There is a scene in the old 1980s comedy Gremlins where the protagonist’s inventor/salesman father is demonstrating his latest gadget–a personal grooming kit that looks like an oversized Swiss army knife–and the one-feature-too-many ends up erupting shaving cream all over the family. Outfits like Topcon have to serve customers large and small with a lot on the line: large construction projects, deadlines for harvest and planting, narrow margins for tightly bid jobs, etc. They seek to develop and test solutions that are fully matured before release.


The HR is operated fully from the field collector running MAGNET Field or Pocket 3D, and as Hallett points out, the rover will soon be connecting to Topcon’s mobile app (as do several of the total stations). This enables the bring-your-own-device concept, so that the HR can be controlled from nearly any mobile device or smart phone much in the same manner as apps like Topcon’s MAGNET Construct controls Topcon’s LN-100.

There is a simplified minimum interface (MINTER) as a series of status lights and a power button — simple — you can set it up to auto log static files for post processing. The prevailing trend is to keep the on-rover interfaces as simple as possible and utilize the rover head as a versatile tool in a fully integrated toolbox.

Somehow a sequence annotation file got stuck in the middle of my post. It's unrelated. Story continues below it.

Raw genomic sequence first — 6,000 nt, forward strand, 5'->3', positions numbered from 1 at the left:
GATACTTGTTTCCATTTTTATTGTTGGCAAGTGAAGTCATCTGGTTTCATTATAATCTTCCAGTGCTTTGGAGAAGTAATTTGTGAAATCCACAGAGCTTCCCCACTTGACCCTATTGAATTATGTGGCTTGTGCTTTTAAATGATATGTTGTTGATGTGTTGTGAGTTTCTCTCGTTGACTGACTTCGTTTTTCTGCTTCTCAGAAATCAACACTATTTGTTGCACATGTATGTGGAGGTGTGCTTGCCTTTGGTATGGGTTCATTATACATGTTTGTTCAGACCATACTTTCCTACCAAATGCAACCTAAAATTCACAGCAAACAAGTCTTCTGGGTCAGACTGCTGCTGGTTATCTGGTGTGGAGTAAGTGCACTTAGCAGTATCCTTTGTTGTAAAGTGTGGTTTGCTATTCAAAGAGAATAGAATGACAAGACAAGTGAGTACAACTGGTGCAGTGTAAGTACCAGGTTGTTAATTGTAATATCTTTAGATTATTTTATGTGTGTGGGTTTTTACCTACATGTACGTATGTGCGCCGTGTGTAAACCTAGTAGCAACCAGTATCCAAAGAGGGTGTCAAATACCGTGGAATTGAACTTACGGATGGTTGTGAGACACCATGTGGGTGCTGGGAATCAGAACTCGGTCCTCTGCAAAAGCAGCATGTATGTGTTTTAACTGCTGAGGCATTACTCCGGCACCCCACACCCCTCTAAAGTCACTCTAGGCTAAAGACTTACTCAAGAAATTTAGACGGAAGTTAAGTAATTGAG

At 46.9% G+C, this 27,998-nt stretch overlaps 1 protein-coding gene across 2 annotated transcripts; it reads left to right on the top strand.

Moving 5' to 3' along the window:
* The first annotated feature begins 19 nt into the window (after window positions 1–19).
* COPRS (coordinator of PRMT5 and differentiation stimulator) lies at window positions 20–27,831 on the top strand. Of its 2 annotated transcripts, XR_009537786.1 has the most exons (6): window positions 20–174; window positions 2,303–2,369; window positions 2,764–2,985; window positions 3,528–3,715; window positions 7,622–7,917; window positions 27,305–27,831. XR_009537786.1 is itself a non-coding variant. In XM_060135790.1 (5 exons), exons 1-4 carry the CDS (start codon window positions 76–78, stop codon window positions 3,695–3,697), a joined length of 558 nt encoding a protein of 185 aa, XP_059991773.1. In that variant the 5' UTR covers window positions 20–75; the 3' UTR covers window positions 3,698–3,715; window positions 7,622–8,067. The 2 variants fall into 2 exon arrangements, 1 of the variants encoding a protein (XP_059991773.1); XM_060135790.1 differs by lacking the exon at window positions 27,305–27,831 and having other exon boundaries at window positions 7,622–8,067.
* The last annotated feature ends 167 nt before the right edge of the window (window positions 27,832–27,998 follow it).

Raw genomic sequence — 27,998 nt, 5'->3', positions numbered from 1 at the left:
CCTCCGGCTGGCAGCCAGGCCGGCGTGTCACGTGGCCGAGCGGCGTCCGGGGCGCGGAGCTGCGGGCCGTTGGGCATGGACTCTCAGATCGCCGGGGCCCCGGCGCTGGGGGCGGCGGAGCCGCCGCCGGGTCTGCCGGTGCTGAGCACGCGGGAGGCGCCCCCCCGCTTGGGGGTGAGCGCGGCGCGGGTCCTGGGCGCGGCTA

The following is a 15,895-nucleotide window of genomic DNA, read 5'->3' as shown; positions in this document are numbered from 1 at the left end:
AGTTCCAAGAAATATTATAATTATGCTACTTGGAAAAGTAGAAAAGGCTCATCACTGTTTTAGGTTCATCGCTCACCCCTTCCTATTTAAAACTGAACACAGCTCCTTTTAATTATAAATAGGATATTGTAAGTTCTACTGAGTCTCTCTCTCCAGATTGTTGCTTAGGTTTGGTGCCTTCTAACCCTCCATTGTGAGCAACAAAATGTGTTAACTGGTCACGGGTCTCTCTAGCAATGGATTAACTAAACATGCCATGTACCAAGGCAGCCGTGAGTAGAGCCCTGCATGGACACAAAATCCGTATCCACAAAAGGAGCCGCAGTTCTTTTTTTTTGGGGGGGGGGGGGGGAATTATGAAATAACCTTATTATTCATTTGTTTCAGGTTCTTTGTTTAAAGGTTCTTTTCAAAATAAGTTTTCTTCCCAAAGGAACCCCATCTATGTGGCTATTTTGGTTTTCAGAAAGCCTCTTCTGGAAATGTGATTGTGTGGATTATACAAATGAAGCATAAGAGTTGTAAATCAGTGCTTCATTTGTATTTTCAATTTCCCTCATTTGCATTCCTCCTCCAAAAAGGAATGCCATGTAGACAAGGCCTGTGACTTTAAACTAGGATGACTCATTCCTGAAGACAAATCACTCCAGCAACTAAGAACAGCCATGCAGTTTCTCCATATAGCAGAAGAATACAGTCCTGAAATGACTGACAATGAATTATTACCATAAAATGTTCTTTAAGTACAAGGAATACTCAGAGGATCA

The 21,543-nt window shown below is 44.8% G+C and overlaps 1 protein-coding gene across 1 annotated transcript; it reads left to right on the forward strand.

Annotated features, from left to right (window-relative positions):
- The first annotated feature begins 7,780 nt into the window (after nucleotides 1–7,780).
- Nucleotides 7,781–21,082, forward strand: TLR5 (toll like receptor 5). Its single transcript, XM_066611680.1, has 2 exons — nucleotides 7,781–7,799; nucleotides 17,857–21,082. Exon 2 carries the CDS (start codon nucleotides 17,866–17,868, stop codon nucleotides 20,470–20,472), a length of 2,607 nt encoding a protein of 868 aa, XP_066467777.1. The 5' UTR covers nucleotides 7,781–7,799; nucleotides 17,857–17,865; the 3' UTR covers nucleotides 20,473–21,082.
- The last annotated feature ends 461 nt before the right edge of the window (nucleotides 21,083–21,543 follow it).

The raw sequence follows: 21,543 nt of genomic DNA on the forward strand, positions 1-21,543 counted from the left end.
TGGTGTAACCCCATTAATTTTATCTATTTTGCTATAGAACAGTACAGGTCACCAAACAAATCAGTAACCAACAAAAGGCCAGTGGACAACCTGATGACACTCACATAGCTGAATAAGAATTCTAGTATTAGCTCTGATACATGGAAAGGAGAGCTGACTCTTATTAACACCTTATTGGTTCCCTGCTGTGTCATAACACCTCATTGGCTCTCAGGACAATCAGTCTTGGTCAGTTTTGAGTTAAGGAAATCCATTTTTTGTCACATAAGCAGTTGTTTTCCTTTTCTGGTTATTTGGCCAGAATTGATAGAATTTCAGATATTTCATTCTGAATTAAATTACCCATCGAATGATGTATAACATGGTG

I’m going to detour into some free-form speculation. Further integration of IMU in GNSS rovers could enable further solutions like those developed for mobile mapping systems Ñnamely leveraging the inertial components to help carry or fill in positions in sky-challenged situations. Noting the focus on expandability and ease of updates when talking with the Topcon team about this new platform, I could envision a whole slew of potential new features and accessories (like different positioning, location, and data-capture sensors) in the works. The team was particularly tight- lipped when quizzed on this. Aha!

Without a fully controlled series of tests it would not be right to try to include hard performance numbers, but I can say that even with the limited hands-on time we did have, the HR fixes rapidly and appeared to repeat as solidly as any rover I’ve tried, as did the tilt compensation. This is definitely in a top-shelf class and should work well as an adaptable and updatable new platform on which to build future developments. Have a ball!